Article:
One of the essential skills and core responsibility of a facilitator is to record the data and output gathered in the course of the discussion, and making sure that they are being acted upon. For recording and note-taking to be successfully done, the facilitator has to know and be clear about what needs to be recorded, how to record it, and who will perform the task. In most cases, the facilitator himself is the sole note-taker in a session. But depending on the kind of session that is facilitated, a note-taker can also be assigned for a better delegation of tasks.
When note-taking and gathering data in the process, it is important to make sure that the participants hear, see, and understand the information presented. The facilitator or the assigned note-taker must be accurate in the documentation of information and the activities. The words to use must be the words that the participants chose or the exact words that were used in the interaction.
When the group arrives at a decision and solutions to certain issues, make sure that all these are recorded. Check with the group periodically if the notes taken accurately reflected the discussion by summarizing it. In the conclusion of the event or program, a final recapitulation should be done to make sure that everything is covered and noted.
Assigning a Note-taker
One of the primary importance of taking notes or recording data is to document the issues discussed, action plans, decisions, and solutions agreed upon by the group so that in the future sessions, it will be easy to trace back on these points through the gathered notes. As earlier mentioned, a facilitator may assign a note-taker to do the role. This is very common in board meetings. For seminars and team building events, most of the time, the facilitator himself does the job. But in some cases, the aid of a note-taker will help the facilitator focus on the flow of the process and stay on track.
Based on the agenda items, the note-taker should list down all the discussions that took place in each item, including the pros and cons. This is basically what the facilitator does. If a particular subject matter was not properly addressed, the note-taker should get back to this issue during the recap so that the next steps or action plans by the group will be accurately recorded.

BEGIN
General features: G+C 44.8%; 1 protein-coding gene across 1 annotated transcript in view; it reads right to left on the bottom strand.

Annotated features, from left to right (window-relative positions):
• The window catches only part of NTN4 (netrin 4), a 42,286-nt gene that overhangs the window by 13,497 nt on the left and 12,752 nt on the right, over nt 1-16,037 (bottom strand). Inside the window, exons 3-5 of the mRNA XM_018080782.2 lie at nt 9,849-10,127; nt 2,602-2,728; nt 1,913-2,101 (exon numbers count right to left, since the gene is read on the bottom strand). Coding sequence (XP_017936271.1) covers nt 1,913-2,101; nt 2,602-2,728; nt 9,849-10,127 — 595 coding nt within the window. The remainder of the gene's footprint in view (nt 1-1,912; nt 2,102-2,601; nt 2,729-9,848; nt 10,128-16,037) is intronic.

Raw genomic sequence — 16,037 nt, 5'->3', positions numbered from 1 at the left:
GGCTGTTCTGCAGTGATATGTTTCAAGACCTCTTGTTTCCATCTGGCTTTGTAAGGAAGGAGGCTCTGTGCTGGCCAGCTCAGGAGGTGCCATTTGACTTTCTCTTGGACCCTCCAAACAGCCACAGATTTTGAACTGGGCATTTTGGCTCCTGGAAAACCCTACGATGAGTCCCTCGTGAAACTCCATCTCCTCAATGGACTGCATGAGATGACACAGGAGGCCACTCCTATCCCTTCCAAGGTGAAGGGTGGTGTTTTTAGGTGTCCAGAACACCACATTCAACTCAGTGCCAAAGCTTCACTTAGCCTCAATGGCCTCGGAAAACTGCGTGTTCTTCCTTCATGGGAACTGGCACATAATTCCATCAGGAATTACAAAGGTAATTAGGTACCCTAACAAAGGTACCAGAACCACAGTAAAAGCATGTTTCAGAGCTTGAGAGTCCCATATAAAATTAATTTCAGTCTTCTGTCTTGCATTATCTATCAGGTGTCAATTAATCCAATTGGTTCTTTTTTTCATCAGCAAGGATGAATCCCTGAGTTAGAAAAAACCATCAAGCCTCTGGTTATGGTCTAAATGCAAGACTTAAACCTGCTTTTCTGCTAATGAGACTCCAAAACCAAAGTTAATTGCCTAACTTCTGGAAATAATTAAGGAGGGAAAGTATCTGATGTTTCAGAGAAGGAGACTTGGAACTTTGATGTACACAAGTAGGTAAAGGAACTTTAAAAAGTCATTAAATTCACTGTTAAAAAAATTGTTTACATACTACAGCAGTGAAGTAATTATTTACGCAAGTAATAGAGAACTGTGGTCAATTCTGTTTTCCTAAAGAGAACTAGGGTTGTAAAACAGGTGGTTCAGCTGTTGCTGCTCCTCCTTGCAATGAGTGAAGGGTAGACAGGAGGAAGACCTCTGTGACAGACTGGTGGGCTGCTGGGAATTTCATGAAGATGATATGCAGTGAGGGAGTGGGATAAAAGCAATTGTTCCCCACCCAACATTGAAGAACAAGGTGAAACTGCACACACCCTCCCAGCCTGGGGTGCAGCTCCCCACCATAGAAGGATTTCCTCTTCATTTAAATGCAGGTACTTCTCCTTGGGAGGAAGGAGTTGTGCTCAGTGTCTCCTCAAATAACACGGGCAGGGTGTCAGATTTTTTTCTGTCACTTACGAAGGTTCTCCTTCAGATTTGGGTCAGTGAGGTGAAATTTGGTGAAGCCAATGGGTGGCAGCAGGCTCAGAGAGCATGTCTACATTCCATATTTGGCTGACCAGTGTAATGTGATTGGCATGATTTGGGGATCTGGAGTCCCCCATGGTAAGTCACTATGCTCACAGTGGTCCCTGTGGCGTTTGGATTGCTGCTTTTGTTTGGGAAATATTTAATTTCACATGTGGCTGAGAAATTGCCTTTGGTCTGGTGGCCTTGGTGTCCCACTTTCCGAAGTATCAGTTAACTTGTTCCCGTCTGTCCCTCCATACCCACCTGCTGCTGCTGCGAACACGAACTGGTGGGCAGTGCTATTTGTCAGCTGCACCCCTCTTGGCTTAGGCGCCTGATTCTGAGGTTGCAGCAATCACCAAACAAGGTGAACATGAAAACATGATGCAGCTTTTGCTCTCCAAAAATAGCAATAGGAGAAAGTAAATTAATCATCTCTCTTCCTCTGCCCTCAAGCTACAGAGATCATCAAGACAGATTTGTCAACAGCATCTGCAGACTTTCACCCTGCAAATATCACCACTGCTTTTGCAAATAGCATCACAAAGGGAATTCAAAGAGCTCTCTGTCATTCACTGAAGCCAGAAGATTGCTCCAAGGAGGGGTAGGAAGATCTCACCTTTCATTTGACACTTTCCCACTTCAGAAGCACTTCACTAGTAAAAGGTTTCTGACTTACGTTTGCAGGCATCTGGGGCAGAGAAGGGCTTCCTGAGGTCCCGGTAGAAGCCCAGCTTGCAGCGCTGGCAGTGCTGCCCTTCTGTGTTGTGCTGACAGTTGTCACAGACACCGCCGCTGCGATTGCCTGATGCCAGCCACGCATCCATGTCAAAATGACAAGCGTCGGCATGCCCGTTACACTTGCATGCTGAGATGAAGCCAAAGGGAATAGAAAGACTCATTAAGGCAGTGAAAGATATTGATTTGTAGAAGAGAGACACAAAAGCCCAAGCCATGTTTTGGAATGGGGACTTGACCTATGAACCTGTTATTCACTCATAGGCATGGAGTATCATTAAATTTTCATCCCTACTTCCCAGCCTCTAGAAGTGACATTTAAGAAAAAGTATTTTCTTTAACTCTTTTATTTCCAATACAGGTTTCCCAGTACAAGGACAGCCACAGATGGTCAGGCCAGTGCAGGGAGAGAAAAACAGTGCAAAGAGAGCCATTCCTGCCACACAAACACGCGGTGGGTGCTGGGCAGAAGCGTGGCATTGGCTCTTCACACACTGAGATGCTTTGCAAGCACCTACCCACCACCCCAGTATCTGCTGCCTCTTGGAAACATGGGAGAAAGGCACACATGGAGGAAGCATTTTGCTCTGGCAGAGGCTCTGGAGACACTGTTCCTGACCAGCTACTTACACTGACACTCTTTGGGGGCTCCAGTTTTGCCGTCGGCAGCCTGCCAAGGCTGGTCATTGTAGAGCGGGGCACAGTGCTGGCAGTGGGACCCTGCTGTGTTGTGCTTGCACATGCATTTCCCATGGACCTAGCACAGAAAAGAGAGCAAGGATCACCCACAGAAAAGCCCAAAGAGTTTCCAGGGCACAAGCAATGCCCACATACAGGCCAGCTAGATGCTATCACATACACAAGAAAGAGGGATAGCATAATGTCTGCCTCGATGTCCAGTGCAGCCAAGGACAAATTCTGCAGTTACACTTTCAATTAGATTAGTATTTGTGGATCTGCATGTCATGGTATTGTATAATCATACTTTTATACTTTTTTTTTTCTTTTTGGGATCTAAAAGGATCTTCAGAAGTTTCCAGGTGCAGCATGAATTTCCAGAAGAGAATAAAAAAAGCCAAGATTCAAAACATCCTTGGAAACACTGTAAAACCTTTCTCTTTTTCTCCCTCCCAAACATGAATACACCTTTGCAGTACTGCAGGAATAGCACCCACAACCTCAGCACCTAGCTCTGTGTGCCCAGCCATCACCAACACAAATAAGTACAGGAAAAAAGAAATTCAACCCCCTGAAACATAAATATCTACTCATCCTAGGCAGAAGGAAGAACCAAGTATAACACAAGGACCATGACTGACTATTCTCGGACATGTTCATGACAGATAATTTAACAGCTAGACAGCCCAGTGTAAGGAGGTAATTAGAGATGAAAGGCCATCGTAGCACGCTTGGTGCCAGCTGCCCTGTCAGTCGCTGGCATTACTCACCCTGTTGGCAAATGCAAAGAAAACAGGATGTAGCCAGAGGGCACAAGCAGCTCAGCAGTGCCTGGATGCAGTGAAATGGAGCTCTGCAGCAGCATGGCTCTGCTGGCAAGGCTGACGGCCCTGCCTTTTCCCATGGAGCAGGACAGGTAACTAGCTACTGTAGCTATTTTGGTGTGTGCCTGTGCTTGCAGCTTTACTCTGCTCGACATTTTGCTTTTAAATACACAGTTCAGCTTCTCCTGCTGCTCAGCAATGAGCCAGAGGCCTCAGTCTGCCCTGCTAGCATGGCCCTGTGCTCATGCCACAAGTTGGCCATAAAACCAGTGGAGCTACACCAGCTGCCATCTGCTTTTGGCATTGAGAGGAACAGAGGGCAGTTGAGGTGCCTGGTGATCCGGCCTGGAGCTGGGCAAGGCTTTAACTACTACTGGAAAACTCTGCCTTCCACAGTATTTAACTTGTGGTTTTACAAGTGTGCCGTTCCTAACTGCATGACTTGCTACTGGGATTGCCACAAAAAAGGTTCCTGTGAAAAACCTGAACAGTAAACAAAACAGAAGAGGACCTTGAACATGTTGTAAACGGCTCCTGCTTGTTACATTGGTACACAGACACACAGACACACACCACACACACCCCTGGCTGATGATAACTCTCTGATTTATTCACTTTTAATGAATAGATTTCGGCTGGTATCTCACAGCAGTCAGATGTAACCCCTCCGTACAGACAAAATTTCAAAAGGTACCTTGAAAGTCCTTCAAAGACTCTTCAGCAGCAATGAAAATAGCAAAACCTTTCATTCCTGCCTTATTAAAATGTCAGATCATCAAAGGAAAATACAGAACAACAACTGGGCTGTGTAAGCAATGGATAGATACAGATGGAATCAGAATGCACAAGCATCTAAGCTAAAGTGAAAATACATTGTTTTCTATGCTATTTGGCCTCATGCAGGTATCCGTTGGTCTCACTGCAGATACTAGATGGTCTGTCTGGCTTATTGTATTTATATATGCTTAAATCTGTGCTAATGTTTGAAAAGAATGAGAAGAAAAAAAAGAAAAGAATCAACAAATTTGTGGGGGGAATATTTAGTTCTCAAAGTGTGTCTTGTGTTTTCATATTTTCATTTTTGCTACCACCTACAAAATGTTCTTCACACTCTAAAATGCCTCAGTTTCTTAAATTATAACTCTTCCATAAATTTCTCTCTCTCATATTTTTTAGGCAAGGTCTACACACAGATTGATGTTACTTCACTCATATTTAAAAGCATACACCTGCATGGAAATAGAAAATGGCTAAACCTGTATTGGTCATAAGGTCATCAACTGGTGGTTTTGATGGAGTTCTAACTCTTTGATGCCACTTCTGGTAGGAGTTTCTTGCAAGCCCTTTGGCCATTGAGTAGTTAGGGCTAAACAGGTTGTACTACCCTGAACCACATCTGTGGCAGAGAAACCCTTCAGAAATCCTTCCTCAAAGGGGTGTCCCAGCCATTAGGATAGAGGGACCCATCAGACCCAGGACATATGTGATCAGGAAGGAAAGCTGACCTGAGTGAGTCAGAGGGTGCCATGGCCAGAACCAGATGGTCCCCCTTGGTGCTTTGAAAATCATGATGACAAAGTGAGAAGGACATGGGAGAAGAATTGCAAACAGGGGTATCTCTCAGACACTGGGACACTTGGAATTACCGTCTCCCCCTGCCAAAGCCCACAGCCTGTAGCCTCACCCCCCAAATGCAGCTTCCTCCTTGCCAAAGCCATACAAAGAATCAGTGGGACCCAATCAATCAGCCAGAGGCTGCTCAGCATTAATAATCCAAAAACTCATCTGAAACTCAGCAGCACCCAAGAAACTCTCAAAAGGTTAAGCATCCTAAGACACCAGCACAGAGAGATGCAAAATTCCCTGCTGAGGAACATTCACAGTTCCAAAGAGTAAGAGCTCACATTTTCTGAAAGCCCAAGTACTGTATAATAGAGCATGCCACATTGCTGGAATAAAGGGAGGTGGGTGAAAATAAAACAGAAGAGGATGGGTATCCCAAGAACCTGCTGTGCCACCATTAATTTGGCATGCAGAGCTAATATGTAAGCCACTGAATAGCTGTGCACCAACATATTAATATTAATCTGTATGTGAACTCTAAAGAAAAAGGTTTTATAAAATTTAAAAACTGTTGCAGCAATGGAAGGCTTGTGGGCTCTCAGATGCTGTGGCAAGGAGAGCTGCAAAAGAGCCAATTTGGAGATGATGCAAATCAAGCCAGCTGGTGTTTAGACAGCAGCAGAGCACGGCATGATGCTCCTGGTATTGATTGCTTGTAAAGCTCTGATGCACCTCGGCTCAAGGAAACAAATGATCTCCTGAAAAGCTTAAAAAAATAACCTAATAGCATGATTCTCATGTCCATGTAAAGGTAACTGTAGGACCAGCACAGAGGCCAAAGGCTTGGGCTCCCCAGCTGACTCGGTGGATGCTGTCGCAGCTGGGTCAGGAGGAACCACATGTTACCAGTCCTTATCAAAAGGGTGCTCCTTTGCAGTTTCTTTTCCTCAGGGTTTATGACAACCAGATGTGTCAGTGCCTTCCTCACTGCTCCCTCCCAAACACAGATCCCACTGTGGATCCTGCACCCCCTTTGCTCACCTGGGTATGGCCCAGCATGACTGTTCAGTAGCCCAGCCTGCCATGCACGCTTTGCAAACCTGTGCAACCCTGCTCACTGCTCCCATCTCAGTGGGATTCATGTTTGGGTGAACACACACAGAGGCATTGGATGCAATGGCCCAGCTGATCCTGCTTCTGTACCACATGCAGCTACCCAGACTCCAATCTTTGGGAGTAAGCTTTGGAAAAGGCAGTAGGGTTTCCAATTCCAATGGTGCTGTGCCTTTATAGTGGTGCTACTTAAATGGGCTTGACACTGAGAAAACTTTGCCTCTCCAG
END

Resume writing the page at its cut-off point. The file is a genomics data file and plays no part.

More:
Making Use of Flip Charts
The facilitator can utilize a flip chart which remains a very effective tool in facilitation. As a visual aid, it does not just help reinforce key points but also essential in recording the ideas of the participants. In recording ideas on the flip chart, the facilitator must write down the exact words of the participants in an outline manner or key-wording approach. Use verbs and make sure the thought is complete to aptly express meaning. While talking, write at the same time to maintain a good pace. Do the same thing when a participant is presenting an idea. Use black or blue colors for your marker. For emphasis, red color will do. Write in large, readable letters so the last participant at the far end of the room can read it. To promote cooperation and confidence, allow the participants themselves to do the note-taking once in a while.
Effective Note-Taking Technique: Noting Key Words
For facilitators to stay neutral and will not appear like they are dominating the discussion, accurate note-taking and recording of ideas of what the participants say is very important. If the facilitator does too much editing on what has been said, the group will feel that he is taking control of the process. So, an important rule in recording ideas is to faithfully record the exact words of the members.
Skilled and experienced facilitators keep the statements and words concise when writing them down but choose key words from the entire context. Write down words that need emphasis. If participants find it hard to find the right words, offer to help and fill in the correct word with their approval.
Note-taking or recording of ideas may seem like a typical function, but it takes skill to effectively perform it, especially if you are facilitating a program or a meeting. Effective recording of ideas reflects a facilitator’s ability to be a keen observant and active listener as well.